Transition Milwaukee

Rebuilding Community Resilience & Self-Reliance

The War on the Middle Class: Reflections on Politics in the age of depletion

[Author's note: as I write this, our mortgage is two days late, I'm on the verge of losing my commercial building and my wife is a state employee, facing a pay cut and increased job insecurity]

 

Does anyone, especially those familiar with the structural problems caused by Peak Oil and the likely end of economic growth, share this sort of ambivalence: Walker is of course a disaster, and solving the budget problem on the backs, mainly of public employees and the middle class, without tax raises on those who can afford them, is unconscionable and is just plain bad economics?

 

This, we are told, is part of "the war on the middle class." But a way of seeing is a way of not seeing, and when we hear this phrase over and over again, we are turning away from the longer and more violent war on the poor.

We also turn away from the fact that when put in any comparative perspective: historical, international, even across the whole spectrum of American citizens and residents, the American middle-class-- even with our 30 year decline in real wages--is one of the most affluent, wealthy, high-consuming, luxury-entitled group of people to ever walk the earth, a class whose accumulation is only exceeded by a small number of ultra rich today and a few kings and emperors in years past.

When we see the broad contours of the conflict largely as a decrease in the prosperity of the middle class, we turn away from basic structural world-economic facts, like that our privileges would not be possible without our continued and increasing extraction of third-world natural resources. We cut their forests, mine their ores, drill their oil. And when its gone, we leave a denuded land with people whose skills to live in a non-extractive economy have been mainly lost.

When we see things mainly as a war on the middle class, when we compare our privilege mainly to that of the increasingly small and wealthy economic elite, we fail to see that we remain the group of people most destructive of the ecosystem, the people who are the single largest source of CO2. The war on the middle class means we may lose our average 900 sq. ft. per person household space, and have to return to an area per person still twice the size we enjoyed in 1950, and still more than any other industrialized nation. When we look at our wages shrink, that means we may have to deforest Oregon and its cedar to build our new deck instead of the far nicer ipe from Brazil's shrinking rain forest that we would have preferred.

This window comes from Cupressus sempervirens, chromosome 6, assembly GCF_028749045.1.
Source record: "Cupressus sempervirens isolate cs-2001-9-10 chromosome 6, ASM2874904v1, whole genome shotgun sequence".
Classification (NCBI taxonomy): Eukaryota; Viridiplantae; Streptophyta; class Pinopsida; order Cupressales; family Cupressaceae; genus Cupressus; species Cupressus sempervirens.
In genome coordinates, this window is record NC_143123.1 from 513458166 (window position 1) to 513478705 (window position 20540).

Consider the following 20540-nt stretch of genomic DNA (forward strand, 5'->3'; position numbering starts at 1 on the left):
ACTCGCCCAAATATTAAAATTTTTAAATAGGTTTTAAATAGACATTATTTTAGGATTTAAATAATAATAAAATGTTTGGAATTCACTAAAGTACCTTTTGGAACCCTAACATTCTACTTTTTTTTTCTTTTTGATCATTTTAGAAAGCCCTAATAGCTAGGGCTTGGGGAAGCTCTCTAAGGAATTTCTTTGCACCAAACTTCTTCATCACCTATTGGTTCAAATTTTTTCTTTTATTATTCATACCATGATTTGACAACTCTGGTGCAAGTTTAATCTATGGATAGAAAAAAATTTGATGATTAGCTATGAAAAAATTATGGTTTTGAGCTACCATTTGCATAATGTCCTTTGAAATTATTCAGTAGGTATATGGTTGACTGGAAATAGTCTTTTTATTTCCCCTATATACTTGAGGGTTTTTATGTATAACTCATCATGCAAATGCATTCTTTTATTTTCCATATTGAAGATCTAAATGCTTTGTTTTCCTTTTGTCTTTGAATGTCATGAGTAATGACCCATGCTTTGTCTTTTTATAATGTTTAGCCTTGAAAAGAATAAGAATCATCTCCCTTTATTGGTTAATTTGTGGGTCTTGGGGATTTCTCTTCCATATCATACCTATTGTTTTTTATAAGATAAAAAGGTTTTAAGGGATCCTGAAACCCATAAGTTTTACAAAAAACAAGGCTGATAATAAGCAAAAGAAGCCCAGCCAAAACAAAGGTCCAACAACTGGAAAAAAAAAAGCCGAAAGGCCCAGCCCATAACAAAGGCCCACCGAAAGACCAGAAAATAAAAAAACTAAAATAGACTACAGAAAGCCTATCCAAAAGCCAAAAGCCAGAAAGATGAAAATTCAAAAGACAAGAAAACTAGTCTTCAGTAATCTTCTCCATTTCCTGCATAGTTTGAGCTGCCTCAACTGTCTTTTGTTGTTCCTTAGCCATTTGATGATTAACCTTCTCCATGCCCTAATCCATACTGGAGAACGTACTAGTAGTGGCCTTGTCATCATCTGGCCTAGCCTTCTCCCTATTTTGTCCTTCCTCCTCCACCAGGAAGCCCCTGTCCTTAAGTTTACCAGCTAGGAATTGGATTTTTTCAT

My point is only this: yes decreasing our wages (and of course our rights) without touching those more wealthy than us in the middle class is unfortunate. But what about the silent billions who are closer to the threshold of starvation and disease than we, even with our higher co-pays, will likely ever to be.

My point is only this: the economy will shrink; dealing with this gracefully and without kicking the misery further down the economic and global ladder will take a tremendous recalibration of our expectations.

My point is only this: we will not come close to an equitable distribution of the world's resources unless we in the middle class learn to do with less. Again, Walker's way is horrible, and scares me as the primary way a shrinking world of abundance is being handled. But we also need to think about the truly poor and desparate as we consider how much we deserve.

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Comment by Barbara Richards on February 25, 2011 at 9:59am

Yes, Eric,  to rage about a war on the middle class does not clarify but confuses.  There is a telling chart in David Holmgren's  "Permaculture:Principles and Pathways Beyond Sustainability (2002), F.14, p. 78.  It compares preindustrial and current energy use by social class.  As we enter the post carbon era we must expect the middle class that was grown by cheap carbon harvest to decline.  Walkerites (tea-ites) see the reality and want to make sure they are above this.  Their solution is to coddle the rich with tax cuts so they have a deep pocket for their ambitions and crush the rest of us a ASAP before we have time to grasp what has happened.  And the poor get poorer.  

Insufficient though necessary is standing in solidarity with the poor as we protest the violence/evil being done to ourselves and our neighbors.  My hope is that we can convince those with whom we stand to gather this energy of protest and harvest it to build a resilient reskilled tradesperson class for the post carbon society.

Comment by Lance Weinhardt on February 17, 2011 at 11:13am
I appreciate your perspective, Erik. (and I say that as someone who recently accepted a state job to start later this year)

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